I have a question where I have to calculate the orbital inclination of a planet, so that it isn't a exoplanet but a stellar component. The mass of the star it is orbiting is 1.1 $M_☉$. Does the exoplanet has a special mass if it is a stellar component (for example 0.5 $M_☉$) or is there another relation?

The question was made out of a few sub-questions. It is about 51 Peg b. In the first question, I had to calculate the half long ax (=0.05284 AU), the eccentricity (=0.013) and the $mass*sin(i)$ (=0.500 $M_J$) In the second question, I had to calculate the inclination at which the mass of the planet is 4 $M_J$ (=7.18°) and the inclination at which it wasn't a planet, but a stellar component.

  • $\begingroup$ So you're asking what happens if instead of an exoplanet orbiting a star, it is another star that is orbiting? Orbital inclination relative to what? The line of sight? $\endgroup$ – usernumber Mar 7 at 10:55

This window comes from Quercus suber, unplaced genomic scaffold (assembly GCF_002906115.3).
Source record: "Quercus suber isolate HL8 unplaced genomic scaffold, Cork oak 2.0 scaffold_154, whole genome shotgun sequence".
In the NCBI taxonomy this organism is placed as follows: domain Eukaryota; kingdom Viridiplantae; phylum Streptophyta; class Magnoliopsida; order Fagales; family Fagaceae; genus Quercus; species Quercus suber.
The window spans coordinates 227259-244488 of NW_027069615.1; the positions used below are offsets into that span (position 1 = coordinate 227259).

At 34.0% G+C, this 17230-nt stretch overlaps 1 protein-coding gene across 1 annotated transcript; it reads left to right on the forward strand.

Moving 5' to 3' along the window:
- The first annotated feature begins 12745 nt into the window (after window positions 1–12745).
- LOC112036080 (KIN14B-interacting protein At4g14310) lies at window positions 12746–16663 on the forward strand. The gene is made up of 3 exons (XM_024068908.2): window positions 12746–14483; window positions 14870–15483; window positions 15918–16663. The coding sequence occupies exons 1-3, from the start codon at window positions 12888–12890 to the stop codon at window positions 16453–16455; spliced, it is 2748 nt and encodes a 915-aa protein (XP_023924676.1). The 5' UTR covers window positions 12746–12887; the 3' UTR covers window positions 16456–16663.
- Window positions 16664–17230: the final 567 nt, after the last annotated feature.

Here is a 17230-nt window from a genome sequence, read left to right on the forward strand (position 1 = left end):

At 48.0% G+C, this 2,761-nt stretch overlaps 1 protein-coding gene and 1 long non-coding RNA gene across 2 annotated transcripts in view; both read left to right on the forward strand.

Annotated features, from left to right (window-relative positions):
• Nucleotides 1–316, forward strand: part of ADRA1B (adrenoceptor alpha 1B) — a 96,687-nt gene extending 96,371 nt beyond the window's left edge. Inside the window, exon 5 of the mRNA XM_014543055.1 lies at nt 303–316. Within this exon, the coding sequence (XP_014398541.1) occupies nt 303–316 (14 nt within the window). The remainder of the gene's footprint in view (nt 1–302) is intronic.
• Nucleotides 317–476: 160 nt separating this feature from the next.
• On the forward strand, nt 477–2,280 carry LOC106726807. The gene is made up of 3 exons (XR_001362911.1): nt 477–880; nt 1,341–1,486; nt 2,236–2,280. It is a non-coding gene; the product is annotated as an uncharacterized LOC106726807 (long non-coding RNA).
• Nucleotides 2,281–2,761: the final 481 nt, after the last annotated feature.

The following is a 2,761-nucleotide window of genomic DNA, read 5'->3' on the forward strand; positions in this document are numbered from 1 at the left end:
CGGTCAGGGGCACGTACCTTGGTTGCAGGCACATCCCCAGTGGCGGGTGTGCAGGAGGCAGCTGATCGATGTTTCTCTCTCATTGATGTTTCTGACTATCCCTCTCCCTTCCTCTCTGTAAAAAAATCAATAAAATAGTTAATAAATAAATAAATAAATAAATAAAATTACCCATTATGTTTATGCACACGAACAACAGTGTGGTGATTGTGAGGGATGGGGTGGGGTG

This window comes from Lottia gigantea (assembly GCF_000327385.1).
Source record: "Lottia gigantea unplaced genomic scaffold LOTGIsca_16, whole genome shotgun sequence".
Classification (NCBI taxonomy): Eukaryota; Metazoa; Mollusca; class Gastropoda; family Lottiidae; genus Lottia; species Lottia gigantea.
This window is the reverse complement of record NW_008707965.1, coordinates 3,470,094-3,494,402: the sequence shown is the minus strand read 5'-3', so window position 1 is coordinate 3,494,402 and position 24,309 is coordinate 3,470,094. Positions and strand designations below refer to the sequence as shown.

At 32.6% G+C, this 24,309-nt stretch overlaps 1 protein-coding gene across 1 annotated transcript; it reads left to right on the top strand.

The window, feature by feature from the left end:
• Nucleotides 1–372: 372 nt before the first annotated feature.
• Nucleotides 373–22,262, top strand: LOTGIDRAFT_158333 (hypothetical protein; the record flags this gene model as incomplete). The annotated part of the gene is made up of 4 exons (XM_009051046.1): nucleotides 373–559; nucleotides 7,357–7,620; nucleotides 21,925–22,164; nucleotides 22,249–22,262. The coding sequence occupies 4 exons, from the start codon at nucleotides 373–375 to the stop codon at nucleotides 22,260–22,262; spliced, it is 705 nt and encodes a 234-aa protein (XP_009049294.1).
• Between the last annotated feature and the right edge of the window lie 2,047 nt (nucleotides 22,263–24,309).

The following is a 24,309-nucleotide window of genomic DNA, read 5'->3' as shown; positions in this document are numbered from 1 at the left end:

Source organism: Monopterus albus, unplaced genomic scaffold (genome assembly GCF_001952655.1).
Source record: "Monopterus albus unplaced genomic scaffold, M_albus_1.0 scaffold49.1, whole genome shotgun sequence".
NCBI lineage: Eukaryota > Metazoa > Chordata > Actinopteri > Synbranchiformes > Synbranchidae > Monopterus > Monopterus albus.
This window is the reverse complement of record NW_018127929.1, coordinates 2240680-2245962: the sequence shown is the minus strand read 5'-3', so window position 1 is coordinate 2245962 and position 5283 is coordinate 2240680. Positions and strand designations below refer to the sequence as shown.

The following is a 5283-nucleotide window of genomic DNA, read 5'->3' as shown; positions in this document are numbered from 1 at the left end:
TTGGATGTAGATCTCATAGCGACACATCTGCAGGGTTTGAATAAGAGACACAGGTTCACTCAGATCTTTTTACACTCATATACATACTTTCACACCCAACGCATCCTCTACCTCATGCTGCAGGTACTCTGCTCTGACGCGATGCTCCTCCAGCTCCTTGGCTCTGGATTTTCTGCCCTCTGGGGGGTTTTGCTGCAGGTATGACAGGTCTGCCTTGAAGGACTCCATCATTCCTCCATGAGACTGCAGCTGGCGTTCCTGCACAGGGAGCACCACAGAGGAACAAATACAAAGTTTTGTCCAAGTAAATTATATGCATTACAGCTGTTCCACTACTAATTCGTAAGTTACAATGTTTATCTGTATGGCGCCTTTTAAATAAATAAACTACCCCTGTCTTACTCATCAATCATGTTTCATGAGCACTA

• $\begingroup$ Highly confused/confusing. Needs much clarification. $\endgroup$ – Rob Jeffries Mar 7 at 11:19
  • $\begingroup$ The Q seems to involve radial velocity based minimum mass and substellar objects. $\endgroup$ – Mike G Mar 7 at 12:31
  • $\begingroup$ @MikeG Yes, There is a radial velocity graph given. The graph is the same as in this site $\endgroup$ – BOB Mar 7 at 12:58
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    $\begingroup$ There are a couple of potentially interesting questions in here: where the dividing line between stars and substellar objects is (as far as I can tell there isn't an existing question there), and whether the approximation that leads to writing the minimum mass as $m \sin i$ remains valid in that mass range. Which bit in particular are you interested in? $\endgroup$ – antispinwards Mar 7 at 13:39

The term "stellar component" refers to a part ("component") of a system that is in the form of one or more stars.

For example, the Alpha Centauri system has three stellar components: Rigil Kentaurus, Toliman and Proxima Centauri. The planet Proxima Centauri b is also a component of the Alpha Centauri system but it is not a stellar component because it isn't a star.

Another example: the stellar component of a galaxy refers to the fraction of the galaxy that is in the form of stars, as opposed to dust, gas, dark matter, etc.

In the case of your question, it is asking what the inclination would be if the companion were a star (i.e. a stellar component of a binary star system).

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